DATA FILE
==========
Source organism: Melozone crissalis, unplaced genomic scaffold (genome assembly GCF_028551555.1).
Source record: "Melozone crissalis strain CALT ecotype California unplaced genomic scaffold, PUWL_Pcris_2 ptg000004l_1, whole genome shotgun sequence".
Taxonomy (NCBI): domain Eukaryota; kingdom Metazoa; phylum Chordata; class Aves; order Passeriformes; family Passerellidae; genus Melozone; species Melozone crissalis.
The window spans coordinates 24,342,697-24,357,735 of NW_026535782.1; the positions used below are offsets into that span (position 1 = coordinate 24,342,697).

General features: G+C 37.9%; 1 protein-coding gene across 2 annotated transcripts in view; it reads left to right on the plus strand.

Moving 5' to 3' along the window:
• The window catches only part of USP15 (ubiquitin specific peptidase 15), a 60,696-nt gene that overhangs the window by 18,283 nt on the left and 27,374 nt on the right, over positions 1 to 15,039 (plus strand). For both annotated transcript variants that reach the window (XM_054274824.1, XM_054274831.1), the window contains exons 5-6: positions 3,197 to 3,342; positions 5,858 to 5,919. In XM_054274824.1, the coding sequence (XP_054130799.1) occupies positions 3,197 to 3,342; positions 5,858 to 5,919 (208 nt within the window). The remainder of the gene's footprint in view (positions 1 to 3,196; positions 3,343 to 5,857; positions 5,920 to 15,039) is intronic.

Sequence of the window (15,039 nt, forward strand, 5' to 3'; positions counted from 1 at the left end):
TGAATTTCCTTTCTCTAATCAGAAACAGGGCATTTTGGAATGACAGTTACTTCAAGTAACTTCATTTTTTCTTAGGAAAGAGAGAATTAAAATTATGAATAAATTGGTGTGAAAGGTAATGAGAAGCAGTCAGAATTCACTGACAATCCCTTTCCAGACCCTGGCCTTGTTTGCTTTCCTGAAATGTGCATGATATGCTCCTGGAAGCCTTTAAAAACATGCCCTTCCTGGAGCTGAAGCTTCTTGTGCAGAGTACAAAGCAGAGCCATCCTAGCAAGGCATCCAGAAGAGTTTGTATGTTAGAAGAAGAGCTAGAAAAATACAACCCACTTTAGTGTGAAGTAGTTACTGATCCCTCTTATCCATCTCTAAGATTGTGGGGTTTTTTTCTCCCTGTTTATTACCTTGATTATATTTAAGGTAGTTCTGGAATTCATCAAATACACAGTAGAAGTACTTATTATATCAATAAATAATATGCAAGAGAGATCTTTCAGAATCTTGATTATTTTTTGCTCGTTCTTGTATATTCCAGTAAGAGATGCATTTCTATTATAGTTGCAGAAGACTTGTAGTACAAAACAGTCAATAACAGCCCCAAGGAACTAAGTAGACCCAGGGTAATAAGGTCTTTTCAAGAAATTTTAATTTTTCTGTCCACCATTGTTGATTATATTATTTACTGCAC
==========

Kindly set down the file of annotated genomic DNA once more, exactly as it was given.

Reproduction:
Source organism: Melozone crissalis, unplaced genomic scaffold (genome assembly GCF_028551555.1).
Source record: "Melozone crissalis strain CALT ecotype California unplaced genomic scaffold, PUWL_Pcris_2 ptg000004l_1, whole genome shotgun sequence".
Taxonomy (NCBI): domain Eukaryota; kingdom Metazoa; phylum Chordata; class Aves; order Passeriformes; family Passerellidae; genus Melozone; species Melozone crissalis.
The window spans coordinates 24,342,697-24,357,735 of NW_026535782.1; the positions used below are offsets into that span (position 1 = coordinate 24,342,697).

General features: G+C 37.9%; 1 protein-coding gene across 2 annotated transcripts in view; it reads left to right on the plus strand.

Moving 5' to 3' along the window:
• The window catches only part of USP15 (ubiquitin specific peptidase 15), a 60,696-nt gene that overhangs the window by 18,283 nt on the left and 27,374 nt on the right, over positions 1 to 15,039 (plus strand). For both annotated transcript variants that reach the window (XM_054274824.1, XM_054274831.1), the window contains exons 5-6: positions 3,197 to 3,342; positions 5,858 to 5,919. In XM_054274824.1, the coding sequence (XP_054130799.1) occupies positions 3,197 to 3,342; positions 5,858 to 5,919 (208 nt within the window). The remainder of the gene's footprint in view (positions 1 to 3,196; positions 3,343 to 5,857; positions 5,920 to 15,039) is intronic.

Sequence of the window (15,039 nt, forward strand, 5' to 3'; positions counted from 1 at the left end):
TGAATTTCCTTTCTCTAATCAGAAACAGGGCATTTTGGAATGACAGTTACTTCAAGTAACTTCATTTTTTCTTAGGAAAGAGAGAATTAAAATTATGAATAAATTGGTGTGAAAGGTAATGAGAAGCAGTCAGAATTCACTGACAATCCCTTTCCAGACCCTGGCCTTGTTTGCTTTCCTGAAATGTGCATGATATGCTCCTGGAAGCCTTTAAAAACATGCCCTTCCTGGAGCTGAAGCTTCTTGTGCAGAGTACAAAGCAGAGCCATCCTAGCAAGGCATCCAGAAGAGTTTGTATGTTAGAAGAAGAGCTAGAAAAATACAACCCACTTTAGTGTGAAGTAGTTACTGATCCCTCTTATCCATCTCTAAGATTGTGGGGTTTTTTTCTCCCTGTTTATTACCTTGATTATATTTAAGGTAGTTCTGGAATTCATCAAATACACAGTAGAAGTACTTATTATATCAATAAATAATATGCAAGAGAGATCTTTCAGAATCTTGATTATTTTTTGCTCGTTCTTGTATATTCCAGTAAGAGATGCATTTCTATTATAGTTGCAGAAGACTTGTAGTACAAAACAGTCAATAACAGCCCCAAGGAACTAAGTAGACCCAGGGTAATAAGGTCTTTTCAAGAAATTTTAATTTTTCTGTCCACCATTGTTGATTATATTATTTACTGCAC